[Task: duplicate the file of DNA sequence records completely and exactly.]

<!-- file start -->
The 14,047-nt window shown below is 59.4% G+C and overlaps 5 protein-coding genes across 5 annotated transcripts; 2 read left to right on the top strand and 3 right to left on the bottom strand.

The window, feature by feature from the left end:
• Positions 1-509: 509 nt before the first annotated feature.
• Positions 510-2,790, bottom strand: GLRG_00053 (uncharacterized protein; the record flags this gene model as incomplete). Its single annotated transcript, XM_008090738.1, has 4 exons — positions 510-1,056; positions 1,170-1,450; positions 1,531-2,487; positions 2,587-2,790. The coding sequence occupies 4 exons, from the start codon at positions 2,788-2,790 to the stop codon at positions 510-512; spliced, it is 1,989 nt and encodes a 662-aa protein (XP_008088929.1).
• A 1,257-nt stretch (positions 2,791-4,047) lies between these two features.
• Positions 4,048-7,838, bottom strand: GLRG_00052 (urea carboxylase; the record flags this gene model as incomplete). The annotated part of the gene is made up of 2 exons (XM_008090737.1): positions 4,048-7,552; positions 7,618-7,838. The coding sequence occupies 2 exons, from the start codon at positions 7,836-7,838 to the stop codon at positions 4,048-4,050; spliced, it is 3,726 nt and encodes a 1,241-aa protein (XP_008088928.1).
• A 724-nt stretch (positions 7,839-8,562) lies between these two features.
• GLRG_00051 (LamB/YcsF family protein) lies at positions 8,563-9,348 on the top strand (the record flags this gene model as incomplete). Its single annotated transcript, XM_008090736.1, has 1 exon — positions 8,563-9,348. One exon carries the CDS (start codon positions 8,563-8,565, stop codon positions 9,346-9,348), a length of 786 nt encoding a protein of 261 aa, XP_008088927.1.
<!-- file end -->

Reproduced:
The 14,047-nt window shown below is 59.4% G+C and overlaps 5 protein-coding genes across 5 annotated transcripts; 2 read left to right on the top strand and 3 right to left on the bottom strand.

The window, feature by feature from the left end:
• Positions 1-509: 509 nt before the first annotated feature.
• Positions 510-2,790, bottom strand: GLRG_00053 (uncharacterized protein; the record flags this gene model as incomplete). Its single annotated transcript, XM_008090738.1, has 4 exons — positions 510-1,056; positions 1,170-1,450; positions 1,531-2,487; positions 2,587-2,790. The coding sequence occupies 4 exons, from the start codon at positions 2,788-2,790 to the stop codon at positions 510-512; spliced, it is 1,989 nt and encodes a 662-aa protein (XP_008088929.1).
• A 1,257-nt stretch (positions 2,791-4,047) lies between these two features.
• Positions 4,048-7,838, bottom strand: GLRG_00052 (urea carboxylase; the record flags this gene model as incomplete). The annotated part of the gene is made up of 2 exons (XM_008090737.1): positions 4,048-7,552; positions 7,618-7,838. The coding sequence occupies 2 exons, from the start codon at positions 7,836-7,838 to the stop codon at positions 4,048-4,050; spliced, it is 3,726 nt and encodes a 1,241-aa protein (XP_008088928.1).
• A 724-nt stretch (positions 7,839-8,562) lies between these two features.
• GLRG_00051 (LamB/YcsF family protein) lies at positions 8,563-9,348 on the top strand (the record flags this gene model as incomplete). Its single annotated transcript, XM_008090736.1, has 1 exon — positions 8,563-9,348. One exon carries the CDS (start codon positions 8,563-8,565, stop codon positions 9,346-9,348), a length of 786 nt encoding a protein of 261 aa, XP_008088927.1.